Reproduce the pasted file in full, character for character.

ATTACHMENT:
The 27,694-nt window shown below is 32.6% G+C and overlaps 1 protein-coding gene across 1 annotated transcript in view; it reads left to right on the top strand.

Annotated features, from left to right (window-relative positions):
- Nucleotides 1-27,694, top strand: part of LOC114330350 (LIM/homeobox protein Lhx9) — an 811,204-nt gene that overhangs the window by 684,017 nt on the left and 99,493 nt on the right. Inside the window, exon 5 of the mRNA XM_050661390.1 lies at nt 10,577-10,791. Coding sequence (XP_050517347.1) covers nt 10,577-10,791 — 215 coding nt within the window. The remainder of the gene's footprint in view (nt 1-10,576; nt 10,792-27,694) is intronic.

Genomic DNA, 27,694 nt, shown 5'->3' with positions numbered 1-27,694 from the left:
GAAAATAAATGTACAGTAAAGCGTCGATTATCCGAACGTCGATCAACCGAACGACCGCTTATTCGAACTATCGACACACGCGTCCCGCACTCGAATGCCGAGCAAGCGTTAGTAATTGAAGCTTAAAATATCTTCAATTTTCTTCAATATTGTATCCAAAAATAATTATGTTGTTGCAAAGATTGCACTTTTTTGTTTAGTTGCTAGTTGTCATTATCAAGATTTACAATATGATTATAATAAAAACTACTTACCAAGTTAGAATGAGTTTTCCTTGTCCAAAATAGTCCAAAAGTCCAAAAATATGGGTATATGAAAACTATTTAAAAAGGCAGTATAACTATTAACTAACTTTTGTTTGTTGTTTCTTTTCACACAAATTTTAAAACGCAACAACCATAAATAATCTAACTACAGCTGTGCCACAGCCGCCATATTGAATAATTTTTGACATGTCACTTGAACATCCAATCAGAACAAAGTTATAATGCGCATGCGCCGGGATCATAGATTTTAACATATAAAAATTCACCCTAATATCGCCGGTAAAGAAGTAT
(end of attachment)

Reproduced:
The 27,694-nt window shown below is 32.6% G+C and overlaps 1 protein-coding gene across 1 annotated transcript in view; it reads left to right on the top strand.

Annotated features, from left to right (window-relative positions):
- Nucleotides 1-27,694, top strand: part of LOC114330350 (LIM/homeobox protein Lhx9) — an 811,204-nt gene that overhangs the window by 684,017 nt on the left and 99,493 nt on the right. Inside the window, exon 5 of the mRNA XM_050661390.1 lies at nt 10,577-10,791. Coding sequence (XP_050517347.1) covers nt 10,577-10,791 — 215 coding nt within the window. The remainder of the gene's footprint in view (nt 1-10,576; nt 10,792-27,694) is intronic.

Genomic DNA, 27,694 nt, shown 5'->3' with positions numbered 1-27,694 from the left:
GAAAATAAATGTACAGTAAAGCGTCGATTATCCGAACGTCGATCAACCGAACGACCGCTTATTCGAACTATCGACACACGCGTCCCGCACTCGAATGCCGAGCAAGCGTTAGTAATTGAAGCTTAAAATATCTTCAATTTTCTTCAATATTGTATCCAAAAATAATTATGTTGTTGCAAAGATTGCACTTTTTTGTTTAGTTGCTAGTTGTCATTATCAAGATTTACAATATGATTATAATAAAAACTACTTACCAAGTTAGAATGAGTTTTCCTTGTCCAAAATAGTCCAAAAGTCCAAAAATATGGGTATATGAAAACTATTTAAAAAGGCAGTATAACTATTAACTAACTTTTGTTTGTTGTTTCTTTTCACACAAATTTTAAAACGCAACAACCATAAATAATCTAACTACAGCTGTGCCACAGCCGCCATATTGAATAATTTTTGACATGTCACTTGAACATCCAATCAGAACAAAGTTATAATGCGCATGCGCCGGGATCATAGATTTTAACATATAAAAATTCACCCTAATATCGCCGGTAAAGAAGTAT